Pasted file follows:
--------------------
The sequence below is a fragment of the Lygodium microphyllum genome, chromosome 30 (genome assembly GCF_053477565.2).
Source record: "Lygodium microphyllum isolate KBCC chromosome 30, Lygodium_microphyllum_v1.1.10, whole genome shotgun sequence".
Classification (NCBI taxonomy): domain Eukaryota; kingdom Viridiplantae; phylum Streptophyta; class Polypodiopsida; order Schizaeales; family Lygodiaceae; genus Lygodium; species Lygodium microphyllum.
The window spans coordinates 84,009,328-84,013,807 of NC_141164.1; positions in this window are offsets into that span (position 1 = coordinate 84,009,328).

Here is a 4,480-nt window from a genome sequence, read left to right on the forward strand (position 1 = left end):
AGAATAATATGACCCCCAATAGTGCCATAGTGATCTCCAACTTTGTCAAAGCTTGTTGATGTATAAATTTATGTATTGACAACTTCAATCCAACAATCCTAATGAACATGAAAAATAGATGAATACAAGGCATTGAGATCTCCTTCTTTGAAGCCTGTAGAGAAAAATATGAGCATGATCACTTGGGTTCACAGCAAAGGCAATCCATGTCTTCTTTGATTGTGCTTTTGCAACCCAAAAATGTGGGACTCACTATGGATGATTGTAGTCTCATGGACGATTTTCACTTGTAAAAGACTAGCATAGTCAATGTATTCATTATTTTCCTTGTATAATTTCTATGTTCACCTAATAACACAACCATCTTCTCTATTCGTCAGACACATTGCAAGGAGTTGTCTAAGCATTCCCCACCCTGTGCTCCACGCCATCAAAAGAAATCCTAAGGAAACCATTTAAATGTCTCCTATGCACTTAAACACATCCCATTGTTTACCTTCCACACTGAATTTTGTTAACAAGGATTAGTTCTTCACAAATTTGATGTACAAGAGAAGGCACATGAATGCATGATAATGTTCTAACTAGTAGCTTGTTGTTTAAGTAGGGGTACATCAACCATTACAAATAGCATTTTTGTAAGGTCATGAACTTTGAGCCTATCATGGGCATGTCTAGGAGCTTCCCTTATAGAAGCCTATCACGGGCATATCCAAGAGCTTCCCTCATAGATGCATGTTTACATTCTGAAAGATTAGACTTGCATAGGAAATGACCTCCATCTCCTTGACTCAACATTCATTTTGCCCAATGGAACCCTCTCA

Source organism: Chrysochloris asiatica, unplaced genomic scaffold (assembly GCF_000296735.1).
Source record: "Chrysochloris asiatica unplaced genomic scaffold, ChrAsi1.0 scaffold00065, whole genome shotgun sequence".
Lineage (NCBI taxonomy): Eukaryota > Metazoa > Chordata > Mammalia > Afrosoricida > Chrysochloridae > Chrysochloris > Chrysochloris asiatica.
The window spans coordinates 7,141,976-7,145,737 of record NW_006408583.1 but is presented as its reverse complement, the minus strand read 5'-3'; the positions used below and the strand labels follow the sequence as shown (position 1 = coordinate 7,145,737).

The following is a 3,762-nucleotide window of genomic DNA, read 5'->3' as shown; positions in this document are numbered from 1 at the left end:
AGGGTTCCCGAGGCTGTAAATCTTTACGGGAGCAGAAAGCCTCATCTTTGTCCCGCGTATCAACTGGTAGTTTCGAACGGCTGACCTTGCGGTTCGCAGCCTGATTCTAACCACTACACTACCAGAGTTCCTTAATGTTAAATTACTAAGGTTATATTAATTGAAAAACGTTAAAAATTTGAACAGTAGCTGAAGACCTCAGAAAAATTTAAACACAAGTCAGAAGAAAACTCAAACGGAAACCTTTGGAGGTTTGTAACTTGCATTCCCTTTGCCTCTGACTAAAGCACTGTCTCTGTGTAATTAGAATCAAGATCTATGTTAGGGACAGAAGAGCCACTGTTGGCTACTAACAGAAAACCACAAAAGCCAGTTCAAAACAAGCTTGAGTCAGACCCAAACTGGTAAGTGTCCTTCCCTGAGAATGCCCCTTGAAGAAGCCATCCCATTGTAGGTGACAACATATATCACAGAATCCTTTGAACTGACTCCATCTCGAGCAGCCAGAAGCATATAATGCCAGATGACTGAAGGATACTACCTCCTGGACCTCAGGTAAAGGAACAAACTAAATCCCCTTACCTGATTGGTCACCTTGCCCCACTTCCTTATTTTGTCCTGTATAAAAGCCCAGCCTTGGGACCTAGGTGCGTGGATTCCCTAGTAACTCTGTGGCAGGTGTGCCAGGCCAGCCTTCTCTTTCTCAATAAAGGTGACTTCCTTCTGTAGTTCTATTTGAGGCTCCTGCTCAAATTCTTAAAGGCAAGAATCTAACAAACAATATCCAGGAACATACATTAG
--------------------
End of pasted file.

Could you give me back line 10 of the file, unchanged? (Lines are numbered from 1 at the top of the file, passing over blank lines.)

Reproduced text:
The window spans coordinates 7,141,976-7,145,737 of record NW_006408583.1 but is presented as its reverse complement, the minus strand read 5'-3'; the positions used below and the strand labels follow the sequence as shown (position 1 = coordinate 7,145,737).